“Unacceptable.” That single word was a complete and utter rejection of what McCoy had said, but it was also a disavowal of any process that failed to explain clearly and concisely to Spock why Jim no longer existed. He thought for a long moment before asking, “What is my physical condition?”

“If you think you're going to get up out of this bed and find Jim yourself, Spock, you are wrong,” McCoy reasoned accurately. “First, you are not prepared to get up at all. You sustained several spinal fractures. There was no spinal cord damage, but it is taking time to regrow those bones.”

That explained why he could not move, Spock realized. To preserve the spinal cord function while the bone was replaced, he would have been immobilized.

“I assume there is more,” he responded, his tone cold and dreary.

“You have multiple fractures in your left shoulder, arm, and leg. That is the side that you impacted when you hit that completed deck. Had that not stopped your fall, it would have killed you. It damned near did as it was.”

“Any other injuries?”

“Damage to the liver, spleen ruptured, damage to the left lung. You were a mess.”

A dark eyebrow quirked on the otherwise expressionless face. “I take it that I shall survive.”

“Yes, you will live, but your recovery will take quite a while. When you are more stable, you will need to be transferred to a Vulcan rehabilitation center for extensive physical therapy and rehabilitation.”

“When will I be able to return to duty?” McCoy looked away but not before the Vulcan saw his expression tighten. The gesture made Spock's stomach churn with anxiety. “I take it there is significance to that expression,” he pointed out.

McCoy walked a few paces away and looked out of the window. It appeared to be morning and the physician suddenly seemed to have developed a fascination with something outside the window.

“Doctor McCoy, avoiding the subject will not deter me from my query. When will I be able to return to duty?”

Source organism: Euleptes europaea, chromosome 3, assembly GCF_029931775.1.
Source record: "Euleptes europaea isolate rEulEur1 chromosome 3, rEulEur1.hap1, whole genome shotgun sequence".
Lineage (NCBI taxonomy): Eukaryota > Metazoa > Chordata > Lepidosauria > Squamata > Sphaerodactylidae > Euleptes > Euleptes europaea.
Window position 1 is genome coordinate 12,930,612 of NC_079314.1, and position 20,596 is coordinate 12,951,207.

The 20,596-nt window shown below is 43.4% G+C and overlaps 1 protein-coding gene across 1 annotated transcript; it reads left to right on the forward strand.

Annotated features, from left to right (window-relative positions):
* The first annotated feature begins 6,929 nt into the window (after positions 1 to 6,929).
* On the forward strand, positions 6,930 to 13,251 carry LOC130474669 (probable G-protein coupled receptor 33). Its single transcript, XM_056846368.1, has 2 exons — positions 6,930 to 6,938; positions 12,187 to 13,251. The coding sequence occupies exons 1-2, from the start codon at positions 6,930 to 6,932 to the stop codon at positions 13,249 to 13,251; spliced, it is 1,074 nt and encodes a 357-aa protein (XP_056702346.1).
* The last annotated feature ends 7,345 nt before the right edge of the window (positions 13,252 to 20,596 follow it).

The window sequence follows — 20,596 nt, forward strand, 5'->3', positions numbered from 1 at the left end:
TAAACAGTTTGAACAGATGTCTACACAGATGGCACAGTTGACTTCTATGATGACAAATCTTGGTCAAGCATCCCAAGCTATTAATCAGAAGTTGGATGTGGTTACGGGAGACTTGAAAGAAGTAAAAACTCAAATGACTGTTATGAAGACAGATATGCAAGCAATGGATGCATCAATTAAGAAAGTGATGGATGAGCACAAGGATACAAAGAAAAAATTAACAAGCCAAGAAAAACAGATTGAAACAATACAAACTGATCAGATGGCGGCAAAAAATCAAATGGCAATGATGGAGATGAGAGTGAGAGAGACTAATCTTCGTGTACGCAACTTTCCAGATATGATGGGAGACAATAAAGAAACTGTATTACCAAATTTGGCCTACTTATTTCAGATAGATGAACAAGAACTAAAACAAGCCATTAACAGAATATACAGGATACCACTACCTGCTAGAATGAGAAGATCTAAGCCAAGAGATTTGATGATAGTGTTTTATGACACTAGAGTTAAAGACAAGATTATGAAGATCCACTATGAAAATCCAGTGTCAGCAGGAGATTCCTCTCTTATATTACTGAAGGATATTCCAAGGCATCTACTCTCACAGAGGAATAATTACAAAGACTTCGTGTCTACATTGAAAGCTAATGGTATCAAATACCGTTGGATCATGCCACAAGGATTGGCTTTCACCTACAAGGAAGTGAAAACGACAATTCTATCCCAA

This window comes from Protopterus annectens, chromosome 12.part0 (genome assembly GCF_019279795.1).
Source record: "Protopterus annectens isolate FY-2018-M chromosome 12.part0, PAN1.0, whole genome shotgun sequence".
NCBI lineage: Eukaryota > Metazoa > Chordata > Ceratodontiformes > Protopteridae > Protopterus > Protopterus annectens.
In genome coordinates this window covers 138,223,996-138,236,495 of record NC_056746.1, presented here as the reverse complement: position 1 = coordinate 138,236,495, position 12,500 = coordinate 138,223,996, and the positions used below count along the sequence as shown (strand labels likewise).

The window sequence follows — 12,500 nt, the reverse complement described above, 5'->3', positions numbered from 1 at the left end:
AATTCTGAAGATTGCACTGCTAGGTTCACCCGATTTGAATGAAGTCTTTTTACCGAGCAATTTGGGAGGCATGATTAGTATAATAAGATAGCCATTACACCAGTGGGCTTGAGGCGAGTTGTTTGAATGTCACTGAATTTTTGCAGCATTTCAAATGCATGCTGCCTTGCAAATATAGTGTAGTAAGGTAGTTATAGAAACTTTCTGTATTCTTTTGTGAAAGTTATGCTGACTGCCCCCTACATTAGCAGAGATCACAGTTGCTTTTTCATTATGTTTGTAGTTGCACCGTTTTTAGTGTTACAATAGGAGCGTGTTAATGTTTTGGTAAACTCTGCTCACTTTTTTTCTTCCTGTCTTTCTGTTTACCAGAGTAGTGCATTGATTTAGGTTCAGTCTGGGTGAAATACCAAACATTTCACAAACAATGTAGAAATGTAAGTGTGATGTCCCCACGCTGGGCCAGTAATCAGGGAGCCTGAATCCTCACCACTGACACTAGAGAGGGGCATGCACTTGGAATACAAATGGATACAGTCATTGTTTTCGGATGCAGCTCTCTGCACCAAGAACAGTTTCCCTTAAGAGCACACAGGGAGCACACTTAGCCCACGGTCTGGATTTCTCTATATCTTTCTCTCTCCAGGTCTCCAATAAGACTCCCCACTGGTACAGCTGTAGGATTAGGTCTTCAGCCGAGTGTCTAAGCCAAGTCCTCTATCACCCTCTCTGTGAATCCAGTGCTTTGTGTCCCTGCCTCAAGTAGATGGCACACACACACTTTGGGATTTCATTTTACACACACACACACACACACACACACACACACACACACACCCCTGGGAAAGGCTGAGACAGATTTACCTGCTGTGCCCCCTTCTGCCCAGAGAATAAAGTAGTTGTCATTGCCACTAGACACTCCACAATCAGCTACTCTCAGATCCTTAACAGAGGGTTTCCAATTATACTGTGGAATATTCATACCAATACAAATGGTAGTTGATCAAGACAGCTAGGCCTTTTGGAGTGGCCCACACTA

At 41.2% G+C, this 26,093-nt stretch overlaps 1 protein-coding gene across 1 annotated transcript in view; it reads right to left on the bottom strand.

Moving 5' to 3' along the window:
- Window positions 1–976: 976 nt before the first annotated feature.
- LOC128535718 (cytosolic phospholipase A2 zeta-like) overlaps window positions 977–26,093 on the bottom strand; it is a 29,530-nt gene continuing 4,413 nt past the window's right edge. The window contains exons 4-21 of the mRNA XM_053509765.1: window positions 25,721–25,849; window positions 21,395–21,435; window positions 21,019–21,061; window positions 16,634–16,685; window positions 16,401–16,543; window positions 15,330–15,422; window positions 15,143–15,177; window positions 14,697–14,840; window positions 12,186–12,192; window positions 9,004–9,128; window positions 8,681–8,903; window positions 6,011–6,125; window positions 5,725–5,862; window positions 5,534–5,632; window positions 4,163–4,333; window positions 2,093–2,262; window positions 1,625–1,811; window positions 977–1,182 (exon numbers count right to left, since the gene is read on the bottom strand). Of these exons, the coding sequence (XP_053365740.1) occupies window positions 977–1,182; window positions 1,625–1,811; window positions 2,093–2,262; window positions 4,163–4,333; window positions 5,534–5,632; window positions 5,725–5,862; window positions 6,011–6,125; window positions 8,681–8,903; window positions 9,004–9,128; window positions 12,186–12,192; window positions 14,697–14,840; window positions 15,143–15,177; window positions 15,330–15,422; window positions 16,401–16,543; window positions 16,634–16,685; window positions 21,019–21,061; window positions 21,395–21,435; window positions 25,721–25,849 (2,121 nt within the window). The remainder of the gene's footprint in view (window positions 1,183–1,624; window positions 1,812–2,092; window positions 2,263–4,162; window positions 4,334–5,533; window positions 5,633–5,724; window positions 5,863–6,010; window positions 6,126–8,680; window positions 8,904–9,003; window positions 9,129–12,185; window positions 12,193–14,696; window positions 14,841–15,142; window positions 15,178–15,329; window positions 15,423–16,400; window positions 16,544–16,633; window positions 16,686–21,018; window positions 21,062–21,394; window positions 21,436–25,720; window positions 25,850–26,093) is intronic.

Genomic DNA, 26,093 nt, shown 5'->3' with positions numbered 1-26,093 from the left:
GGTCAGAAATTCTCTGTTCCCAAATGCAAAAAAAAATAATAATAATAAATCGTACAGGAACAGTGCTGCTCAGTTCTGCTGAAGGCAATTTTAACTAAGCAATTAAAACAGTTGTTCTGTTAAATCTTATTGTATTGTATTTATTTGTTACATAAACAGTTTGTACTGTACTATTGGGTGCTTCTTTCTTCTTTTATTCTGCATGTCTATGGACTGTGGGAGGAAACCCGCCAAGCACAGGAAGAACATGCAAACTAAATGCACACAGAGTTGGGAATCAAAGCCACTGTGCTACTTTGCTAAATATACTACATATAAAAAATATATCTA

The older man turned from his position at the window slowly, his expression miserable. “You won't,” he said simply. “You have already been ruled permanently disabled, Spock.”

“But I have been unconscious,” he objected. “It has been impossible to judge my condition.”

“Well, here's the thing,” McCoy said mournfully. “After that T'Pring issue came up in the first mission, a ruling was made that Vulcans could only serve in deep space with their bonded mate. Do you remember that?” He paused as though he knew what the effect of his next sentence would be. “Spock, you no longer have a mate.”

Logical, a part of his brain recorded, but cruel under the circumstances. In a moment, he had lost his home, his career, and his Jim. “Of course,” he agreed with an appearance of calm he did not feel, “eminently logical. I had not thought of that.”

“There's one more thing, too, Spock,” McCoy continued. “Admiral Sinclair really had a bug up his ass about your injury and pushed for the earliest possible hearing. He accused you of mismanaging the project, making errors that had not been caught until the construction began. I went to the hearing, but they wouldn't even let me testify on your behalf. Said I didn't have the technical knowledge necessary to have an opinion. Damned bastard,” he grumbled. “Damnedest thing I've ever heard of.”